Ingredients for Dairy Processors

Symrise develops toolbox to tackle stevia flavor issues

April 29, 2009
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Symrise has launched a new toolkit of flavor masking solutions to help food manufacturers to overcome the off-notes and aftertaste associated with stevia-derived sweeteners.

Symrise has launched a new toolkit of flavor masking solutions to help food manufacturers to overcome the off-notes and aftertaste associated with stevia-derived sweeteners.

Stevia sweeteners have been attracting considerable attention in the food world as manufacturers are casting about for natural alternatives to sugar. In the US, stevia sweeteners with a purity of 95% purity steviol glycosides or over obtained GRAS status in December 2008.

However there are still some issues with the flavor of stevia, which can be marred with off-notes and sometimes does not yield the sweetness expected. High-purity sweeteners can have a more prominent lingering aftertaste, rather like licorice. While this may work in concert with some fruity flavors in beverages, for example, with others the flavor requires some modulation to be acceptable to consumers’ palates.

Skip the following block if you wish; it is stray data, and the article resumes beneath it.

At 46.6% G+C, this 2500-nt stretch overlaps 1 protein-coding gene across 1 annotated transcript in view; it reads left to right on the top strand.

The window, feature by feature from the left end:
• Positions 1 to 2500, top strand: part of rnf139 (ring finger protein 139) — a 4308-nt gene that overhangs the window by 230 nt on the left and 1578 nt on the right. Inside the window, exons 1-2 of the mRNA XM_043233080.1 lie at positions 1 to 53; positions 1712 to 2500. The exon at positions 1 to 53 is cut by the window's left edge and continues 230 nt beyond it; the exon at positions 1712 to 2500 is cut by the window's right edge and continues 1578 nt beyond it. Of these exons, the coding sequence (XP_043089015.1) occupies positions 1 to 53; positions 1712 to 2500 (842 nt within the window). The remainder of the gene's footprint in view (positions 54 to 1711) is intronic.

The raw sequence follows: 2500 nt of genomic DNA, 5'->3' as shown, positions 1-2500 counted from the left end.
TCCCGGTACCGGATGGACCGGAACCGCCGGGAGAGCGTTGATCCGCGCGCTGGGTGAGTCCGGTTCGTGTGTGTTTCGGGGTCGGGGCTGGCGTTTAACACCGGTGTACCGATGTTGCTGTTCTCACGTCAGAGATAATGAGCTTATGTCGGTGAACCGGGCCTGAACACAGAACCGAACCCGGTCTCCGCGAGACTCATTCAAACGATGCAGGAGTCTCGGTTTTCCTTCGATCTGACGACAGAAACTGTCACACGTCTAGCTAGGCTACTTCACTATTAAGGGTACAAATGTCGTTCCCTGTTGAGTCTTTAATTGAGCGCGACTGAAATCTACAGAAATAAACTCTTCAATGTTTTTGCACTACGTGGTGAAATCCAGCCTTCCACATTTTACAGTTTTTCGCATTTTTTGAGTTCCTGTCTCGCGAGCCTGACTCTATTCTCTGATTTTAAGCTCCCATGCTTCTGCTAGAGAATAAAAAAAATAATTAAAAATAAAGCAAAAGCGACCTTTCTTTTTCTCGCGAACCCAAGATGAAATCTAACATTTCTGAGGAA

To help combat the problem, Symrise has developed a toolbox of solutions that manufacturers can use to modulate the aftertaste, and bring whole sweetness profile closer to what is accepted by the market. For instance, in Europe consumers are used to a sweetness profile akin to sucralose, whereas in the U.S. they are more used to high-fructose corn syrup.

It has done this using its LC Taste system, which combines HPLC-based separation technology to identify molecules from natural sources that are flavor activators, and sensory evaluation by a tasting panel.

Since the overall flavor depends heavily on the food matrix, there is no one-size-fits all solution to the flavor and sweetness issues; rather, customers use elements of the toolbox that are required according to the application and the stevia material they are using.

When customers prefer to do their own development they may only need one element, such as bitter masking or a subelement of flavor optimization. Crucially, the flavors are naturally-derived, so do not conflict with the natural labeling that use of stevia enables for the product.

Although the toolbox is already quite comprehensive and can deal with a number of applications, including beverage and dairy, development work is on-going to find solutions for an even broader range of applications where stevia could be of interest.


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